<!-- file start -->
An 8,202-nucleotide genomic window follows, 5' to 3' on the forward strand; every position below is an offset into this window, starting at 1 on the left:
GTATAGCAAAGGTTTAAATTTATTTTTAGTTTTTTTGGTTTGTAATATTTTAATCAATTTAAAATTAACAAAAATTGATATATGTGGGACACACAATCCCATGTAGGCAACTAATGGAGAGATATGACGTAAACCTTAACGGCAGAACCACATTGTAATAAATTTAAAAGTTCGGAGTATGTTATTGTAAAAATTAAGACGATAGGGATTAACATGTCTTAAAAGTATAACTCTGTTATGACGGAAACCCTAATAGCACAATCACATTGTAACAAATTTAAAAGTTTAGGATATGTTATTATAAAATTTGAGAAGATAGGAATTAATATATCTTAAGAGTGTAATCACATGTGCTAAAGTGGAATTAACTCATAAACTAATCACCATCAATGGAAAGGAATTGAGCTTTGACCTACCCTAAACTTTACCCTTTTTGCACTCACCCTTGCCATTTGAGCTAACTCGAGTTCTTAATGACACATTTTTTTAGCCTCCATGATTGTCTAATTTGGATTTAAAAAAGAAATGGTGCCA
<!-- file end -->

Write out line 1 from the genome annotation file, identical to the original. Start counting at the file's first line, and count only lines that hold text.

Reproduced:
An 8,202-nucleotide genomic window follows, 5' to 3' on the forward strand; every position below is an offset into this window, starting at 1 on the left: